Robert Malval

Last updated
Robert Malval
5th Prime Minister of Haiti
In office
August 30, 1993 November 8, 1994
President Émile Jonassaint (provisional)
Preceded by Marc Bazin
Succeeded by Smarck Michel
Personal details
Born (1943-07-11) July 11, 1943 (age 74)
Port-au-Prince, Haiti
Nationality Haitian
Spouse(s) Linda Frisch
Children 3
Alma mater University of Miami [1]
Occupation Businessman

Robert Malval (born July 11, 1943 in Port-au-Prince) was the prime minister of Haiti from August 30, 1993 to November 8, 1994.

Port-au-Prince Commune in Ouest, Haiti

Port-au-Prince is the capital and most populous city of Haiti. The city's population was estimated at 987,310 in 2015 with the metropolitan area estimated at a population of 2,618,894. The metropolitan area is defined by the IHSI as including the communes of Port-au-Prince, Delmas, Cite Soleil, Tabarre, Carrefour, and Pétion-Ville.

Haiti country in the Caribbean

Haiti, officially the Republic of Haiti and formerly called Hayti, is a country located on the island of Hispaniola, east of Cuba in the Greater Antilles archipelago of the Caribbean Sea. It occupies the western three-eighths of the island, which it shares with the Dominican Republic. Haiti is 27,750 square kilometres (10,714 sq mi) in size and has an estimated 10.8 million people, making it the most populous country in the Caribbean Community (CARICOM) and the second-most populous country in the Caribbean as a whole.

An industrialist and business leader of Lebanese descent, [2] Malval was appointed on August 16, 1993 by the President-in-exile, Jean-Bertrand Aristide, who gave Malval the task of reconciling the feuding parties. [3] He defied the Army-backed president, Émile Jonassaint. [4] In December 1993, he resigned his post and criticized Aristide as an "erratic" figure who was hampering efforts to solve the political crisis. [5]

Lebanon Country in Western Asia

Lebanon, officially known as the Lebanese Republic, is a country in Western Asia. It is bordered by Syria to the north and east and Israel to the south, while Cyprus is west across the Mediterranean Sea. Lebanon's location at the crossroads of the Mediterranean Basin and the Arabian hinterland facilitated its rich history and shaped a cultural identity of religious and ethnic diversity. At just 10,452 km2, it is the smallest recognized sovereign state on the mainland Asian continent.

Jean-Bertrand Aristide Haitian politician who became Haitis first democratically elected president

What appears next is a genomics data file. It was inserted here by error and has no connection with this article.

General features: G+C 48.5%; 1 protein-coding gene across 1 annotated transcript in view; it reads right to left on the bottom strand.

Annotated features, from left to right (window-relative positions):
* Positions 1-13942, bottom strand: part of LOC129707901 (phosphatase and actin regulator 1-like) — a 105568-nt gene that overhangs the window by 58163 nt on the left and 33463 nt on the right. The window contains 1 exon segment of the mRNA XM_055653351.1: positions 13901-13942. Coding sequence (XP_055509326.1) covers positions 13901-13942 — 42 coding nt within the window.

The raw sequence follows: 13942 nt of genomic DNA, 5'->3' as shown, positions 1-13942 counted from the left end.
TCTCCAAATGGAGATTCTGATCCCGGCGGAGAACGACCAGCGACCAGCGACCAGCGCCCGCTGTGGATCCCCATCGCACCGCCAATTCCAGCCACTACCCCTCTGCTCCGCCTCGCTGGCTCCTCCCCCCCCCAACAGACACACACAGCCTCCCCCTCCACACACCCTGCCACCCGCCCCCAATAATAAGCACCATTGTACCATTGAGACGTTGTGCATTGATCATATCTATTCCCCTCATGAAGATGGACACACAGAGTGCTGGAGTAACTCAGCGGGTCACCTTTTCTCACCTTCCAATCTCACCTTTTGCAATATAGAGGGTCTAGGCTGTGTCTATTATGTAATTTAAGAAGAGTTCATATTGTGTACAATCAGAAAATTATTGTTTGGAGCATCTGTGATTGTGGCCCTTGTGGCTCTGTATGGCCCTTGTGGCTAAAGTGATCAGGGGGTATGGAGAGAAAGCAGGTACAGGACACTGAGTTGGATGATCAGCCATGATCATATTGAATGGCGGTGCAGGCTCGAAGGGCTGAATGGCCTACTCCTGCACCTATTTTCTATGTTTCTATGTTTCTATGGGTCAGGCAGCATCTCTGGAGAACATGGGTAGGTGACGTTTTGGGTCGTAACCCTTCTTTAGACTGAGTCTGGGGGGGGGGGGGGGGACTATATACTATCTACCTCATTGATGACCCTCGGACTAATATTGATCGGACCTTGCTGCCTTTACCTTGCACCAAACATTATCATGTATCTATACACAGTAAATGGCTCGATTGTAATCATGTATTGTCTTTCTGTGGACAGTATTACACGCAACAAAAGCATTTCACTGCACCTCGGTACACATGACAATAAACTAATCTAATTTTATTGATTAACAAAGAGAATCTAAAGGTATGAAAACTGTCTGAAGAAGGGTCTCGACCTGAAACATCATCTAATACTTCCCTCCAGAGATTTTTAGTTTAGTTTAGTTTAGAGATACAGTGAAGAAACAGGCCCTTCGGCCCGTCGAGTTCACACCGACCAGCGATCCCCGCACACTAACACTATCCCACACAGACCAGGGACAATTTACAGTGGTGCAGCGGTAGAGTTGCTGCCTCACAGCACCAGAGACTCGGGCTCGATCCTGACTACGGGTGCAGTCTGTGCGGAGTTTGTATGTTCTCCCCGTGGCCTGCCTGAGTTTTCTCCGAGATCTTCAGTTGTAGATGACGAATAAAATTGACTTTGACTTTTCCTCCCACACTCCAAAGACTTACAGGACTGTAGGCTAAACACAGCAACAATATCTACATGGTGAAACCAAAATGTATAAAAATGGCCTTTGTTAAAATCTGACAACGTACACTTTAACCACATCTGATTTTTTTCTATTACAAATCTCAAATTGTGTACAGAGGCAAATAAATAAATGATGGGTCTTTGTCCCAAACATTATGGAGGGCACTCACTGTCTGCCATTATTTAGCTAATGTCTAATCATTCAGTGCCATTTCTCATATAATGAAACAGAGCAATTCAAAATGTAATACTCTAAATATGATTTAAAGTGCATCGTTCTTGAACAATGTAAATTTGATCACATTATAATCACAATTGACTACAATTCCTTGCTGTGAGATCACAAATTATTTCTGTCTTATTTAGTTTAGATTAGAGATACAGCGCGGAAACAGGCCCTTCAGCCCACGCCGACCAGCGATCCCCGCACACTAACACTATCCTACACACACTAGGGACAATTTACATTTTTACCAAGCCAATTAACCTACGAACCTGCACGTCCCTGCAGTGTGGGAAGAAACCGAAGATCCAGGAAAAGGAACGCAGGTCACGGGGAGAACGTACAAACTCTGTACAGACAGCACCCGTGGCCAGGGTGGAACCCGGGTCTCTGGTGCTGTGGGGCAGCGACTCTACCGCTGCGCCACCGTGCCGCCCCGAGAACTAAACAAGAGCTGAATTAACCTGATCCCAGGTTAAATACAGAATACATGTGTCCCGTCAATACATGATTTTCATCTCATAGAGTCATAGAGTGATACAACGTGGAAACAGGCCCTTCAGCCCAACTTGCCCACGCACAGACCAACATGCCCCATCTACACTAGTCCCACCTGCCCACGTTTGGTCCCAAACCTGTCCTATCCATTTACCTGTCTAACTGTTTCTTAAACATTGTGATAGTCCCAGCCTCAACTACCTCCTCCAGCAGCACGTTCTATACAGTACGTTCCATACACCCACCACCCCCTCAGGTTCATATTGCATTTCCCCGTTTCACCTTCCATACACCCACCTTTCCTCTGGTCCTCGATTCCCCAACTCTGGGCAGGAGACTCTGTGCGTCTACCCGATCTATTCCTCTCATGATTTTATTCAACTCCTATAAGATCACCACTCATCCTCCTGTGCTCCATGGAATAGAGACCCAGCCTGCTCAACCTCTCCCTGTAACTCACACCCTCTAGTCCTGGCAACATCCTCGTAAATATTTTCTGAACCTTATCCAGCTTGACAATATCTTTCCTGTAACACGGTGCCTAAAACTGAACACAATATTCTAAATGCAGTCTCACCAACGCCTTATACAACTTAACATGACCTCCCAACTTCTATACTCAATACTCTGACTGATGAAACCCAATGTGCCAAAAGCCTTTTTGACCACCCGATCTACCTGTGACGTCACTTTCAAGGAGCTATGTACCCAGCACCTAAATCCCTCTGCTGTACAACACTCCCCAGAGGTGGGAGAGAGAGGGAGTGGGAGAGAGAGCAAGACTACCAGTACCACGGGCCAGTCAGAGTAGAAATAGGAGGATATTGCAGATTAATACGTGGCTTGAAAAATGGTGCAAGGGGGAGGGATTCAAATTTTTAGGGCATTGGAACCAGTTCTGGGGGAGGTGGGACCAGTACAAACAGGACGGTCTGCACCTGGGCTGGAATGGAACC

Jean-Bertrand Aristide is a former Haitian priest and politician who became Haiti's first democratically elected president. A proponent of liberation theology, Aristide was appointed to a Roman Catholic parish in Port-au-Prince in 1982 after completing his studies to become a priest of the Salesian order. He became a focal point for the pro-democracy movement first under Jean-Claude "Baby Doc" Duvalier and then under the military transition regime which followed. He won the Haitian general election between 1990 and 1991, with 67% of the vote and was briefly president of Haiti, until a September 1991 military coup. The coup regime collapsed in 1994 under U.S. pressure and threat of force. Aristide was then president again from 1994 to 1996 and from 2001 to 2004. However, Aristide was ousted in the 2004 coup d'état after right-wing ex-army paramilitaries invaded the country from across the Dominican border. As he claimed, the United States helped orchestrate the coup against him. Aristide was later forced into exile in the Central African Republic and South Africa. He finally returned to Haiti in 2011 after seven years in exile.

Émile Jonassaint was a Haitian Supreme Court Justice and political figure.

His predecessor was Marc Bazin; his successor was Smarck Michel.

Marc Louis Bazin was a World Bank official, former United Nations functionary and Haitian Minister of Finance and Economy under the dictatorship of Jean-Claude Duvalier. He was prime minister of Haiti appointed on June 4, 1992 by the military government that had seized power on September 30, 1991.

Georges Jean-Jacques Smarck Michel or Smarck Michel was appointed prime minister of Haiti on October 27, 1994, occupying the post from November 8, 1994 to October 16, 1995. Smarck was President Aristide's third prime minister, and the first to be named after the President's return from exile.

Related Research Articles

History of Haiti aspect of history

The recorded written history of Haiti began on 5 December 1492 when the European navigator Christopher Columbus happened upon a large island in the region of the western Atlantic Ocean that later came to be known as the Caribbean. It was inhabited by the Taíno, and Arawakan people, who variously called their island Ayiti, Bohio, or Kiskeya(Quisqueya). Columbus promptly claimed the island for the Spanish Crown, naming it La Isla Española, later Latinized to Hispaniola. French influence began in 1625, and French control of what was called Saint-Domingue—modern-day Haiti—began in 1660. From 1697 on, the western part of the island was French and the eastern part was Spanish. Haiti became one of the wealthiest of France's colonies, producing vast quantities of sugar and coffee and depended on a brutal slave system for the necessary labor. Inspired by the message of the French Revolution, Haitian slaves rose up in revolt in 1791 and after decades of struggle the independent republic of Haiti was officially proclaimed in 1804.

Raoul Cédras Haitian Junta leader

Joseph Raoul Cédras is a Haitian former military officer who was de facto ruler of Haiti from 1991 to 1994.

2004 Haitian coup détat

The 2004 Haitian coup d'état occurred after conflicts lasting for several weeks in Haiti during February 2004. It resulted in the removal from office of President Jean-Bertrand Aristide preventing him from finishing his second term, and he left Haiti on a United States (U.S.) plane accompanied by U.S. military/security personnel.

Evans Paul Haitian politician